If you want to give us feedback or join in the discussion, go ahead and look up our Facebook Group or leave a comment right here. You can subscribe to the podcast via iTunes or another program. As always, feedback and suggestions for future topics are much appreciated.

May 26, 2010

Mark Twain to Reveal All - “Exactly a century after rumours of his death turned out to be entirely accurate, one of Mark Twain’s dying wishes is at last coming true: an extensive, outspoken and revelatory autobiography which he devoted the last decade of his life to writing is finally going to be published.” (HT:Phil Johnson)

Eternal Perspectives Ministries - Randy Alcorn and his Eternal Perspectives Ministries have a nice new web site. You’ll want to check it out at epm.org.

A Primer on Roman Catholicism - Over at the Ligonier blog we are serializing a booklet by John Gerstner in which he explains Roman Catholic theology, focusing on the issue of justification. It is a good and helpful series to begin to understand the key differences.

A Matter of Trust - This article explains a couple of the ways that Google collects data about you. And this one tells you why you shouldn’t trust Facebook’s recent “apology.” I know I’ve been posting a fair number of this kind of link lately, but privacy is quickly becoming one of the most important online issues and I think it’s worth knowing about some of the collection points of your personal information.

May 25, 2010

Bonhoeffer by Eric MetaxasIt was several years ago now that I began meeting regularly with a few Christian guys who live in this area. We would read through good books and then get together once a week to discuss them. Every Friday morning at 6(!) AM, we would meet in a local coffee shop and spend time dissecting and digesting classic books. It was in this effort, in this precursor to Reading Classics Together, that I first encountered Dietrich Bonhoeffer. The Cost of Discipleship was the second book we read together, moving through it week by week, chapter by chapter. Like so many people before and since, I was introduced to the man by what most people consider his greatest work.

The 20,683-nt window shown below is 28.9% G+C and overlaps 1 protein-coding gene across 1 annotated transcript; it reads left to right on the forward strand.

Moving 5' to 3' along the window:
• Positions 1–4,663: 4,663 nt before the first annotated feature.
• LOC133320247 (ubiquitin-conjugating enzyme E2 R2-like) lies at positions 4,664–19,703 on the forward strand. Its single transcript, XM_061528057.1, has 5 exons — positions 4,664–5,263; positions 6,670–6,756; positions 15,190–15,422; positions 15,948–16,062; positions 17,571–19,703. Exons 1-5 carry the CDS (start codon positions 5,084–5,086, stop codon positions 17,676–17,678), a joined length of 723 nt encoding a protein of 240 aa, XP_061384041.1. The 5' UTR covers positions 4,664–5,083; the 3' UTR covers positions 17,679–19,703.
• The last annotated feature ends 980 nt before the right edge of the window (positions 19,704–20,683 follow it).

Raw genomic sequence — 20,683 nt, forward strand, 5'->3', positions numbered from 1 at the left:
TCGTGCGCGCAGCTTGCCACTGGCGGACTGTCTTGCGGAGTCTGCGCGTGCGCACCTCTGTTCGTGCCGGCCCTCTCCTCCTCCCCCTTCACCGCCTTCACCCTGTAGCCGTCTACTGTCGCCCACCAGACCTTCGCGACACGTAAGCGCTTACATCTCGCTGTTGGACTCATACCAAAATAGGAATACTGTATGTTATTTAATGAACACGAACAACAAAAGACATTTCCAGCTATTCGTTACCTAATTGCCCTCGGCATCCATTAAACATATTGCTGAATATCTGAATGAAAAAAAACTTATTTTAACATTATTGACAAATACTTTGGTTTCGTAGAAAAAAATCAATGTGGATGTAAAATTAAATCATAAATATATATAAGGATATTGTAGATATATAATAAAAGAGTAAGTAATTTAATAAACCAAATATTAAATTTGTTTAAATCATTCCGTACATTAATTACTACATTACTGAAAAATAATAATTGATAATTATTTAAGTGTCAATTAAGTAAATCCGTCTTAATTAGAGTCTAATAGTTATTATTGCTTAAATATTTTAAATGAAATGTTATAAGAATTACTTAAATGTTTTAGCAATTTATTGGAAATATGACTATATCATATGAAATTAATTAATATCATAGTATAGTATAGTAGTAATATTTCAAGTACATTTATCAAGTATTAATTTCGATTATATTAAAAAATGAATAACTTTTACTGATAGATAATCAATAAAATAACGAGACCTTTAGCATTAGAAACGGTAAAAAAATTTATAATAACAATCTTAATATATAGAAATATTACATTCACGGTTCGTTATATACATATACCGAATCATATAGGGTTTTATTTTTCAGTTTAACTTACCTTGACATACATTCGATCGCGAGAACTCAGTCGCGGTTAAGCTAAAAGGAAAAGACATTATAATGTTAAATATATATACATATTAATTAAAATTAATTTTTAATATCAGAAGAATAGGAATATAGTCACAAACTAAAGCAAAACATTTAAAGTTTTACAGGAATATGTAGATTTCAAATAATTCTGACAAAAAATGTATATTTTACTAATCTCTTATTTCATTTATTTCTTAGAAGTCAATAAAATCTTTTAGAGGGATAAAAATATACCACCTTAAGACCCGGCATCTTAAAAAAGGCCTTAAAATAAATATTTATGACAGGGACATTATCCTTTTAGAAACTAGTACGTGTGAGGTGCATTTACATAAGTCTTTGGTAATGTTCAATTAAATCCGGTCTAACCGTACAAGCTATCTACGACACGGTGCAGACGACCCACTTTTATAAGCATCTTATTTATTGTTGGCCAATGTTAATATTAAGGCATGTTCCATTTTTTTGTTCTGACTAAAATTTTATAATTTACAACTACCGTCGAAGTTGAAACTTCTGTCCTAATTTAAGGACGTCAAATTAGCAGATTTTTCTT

May 24, 2010

Pornography: The Difference Being a Parent Makes - Al Moher: Steve Jobs is a businessman of unquestioned ability, a technological wizard, and one of the greatest orchestrators of ‘cool’ in world history. Nevertheless, he has not been known as a critic of pornography … until now.

Moishe Rosen, 1932 - 2010 - Ray Ortlund writes about Moishe Rosen, founder of Jews for Jesus, who went to be with the Lord last week. The New York Times writes about him as well.

Can an Individual Interpret Scripture? - Mounce answers this question. “2 Pet 1:20-21 are important verses for our doctrine of Scripture, and so it should come as no surprise that there are some differences of opinion on the meaning of the passage.”

Nike has taken the wraps off their big World Cup advertisement. I find it very interesting from this perspective: could an “outsider” look at this ad and think it’s anything but idolatry? Are we not making these men into gods? It is a brilliant ad, not doubt, but seems to highlight the way we idolize athletes and athletics today.

May 24, 2010

Today is known as Victoria Day up here in the Great White North. Way back in the middle of the nineteenth century Canada declared this day, May 24, a holiday, in honor of Queen Victoria’s birthday. And after she died it was officially established as a national holiday. Since then, “May Twenty-Four” as it’s known colloquially, has become Canada’s unofficial start to summer. This is typically the weekend when people head to their cottages for the first time and when those who stay behind get started on their gardens (since by now it’s pretty much a sure thing that there won’t be any more frost at night). Traditions on the day involve barbecues, beer and fireworks (not always the best combination). Many people refer to the day as “May Two-Four,” a reference to a case of beer.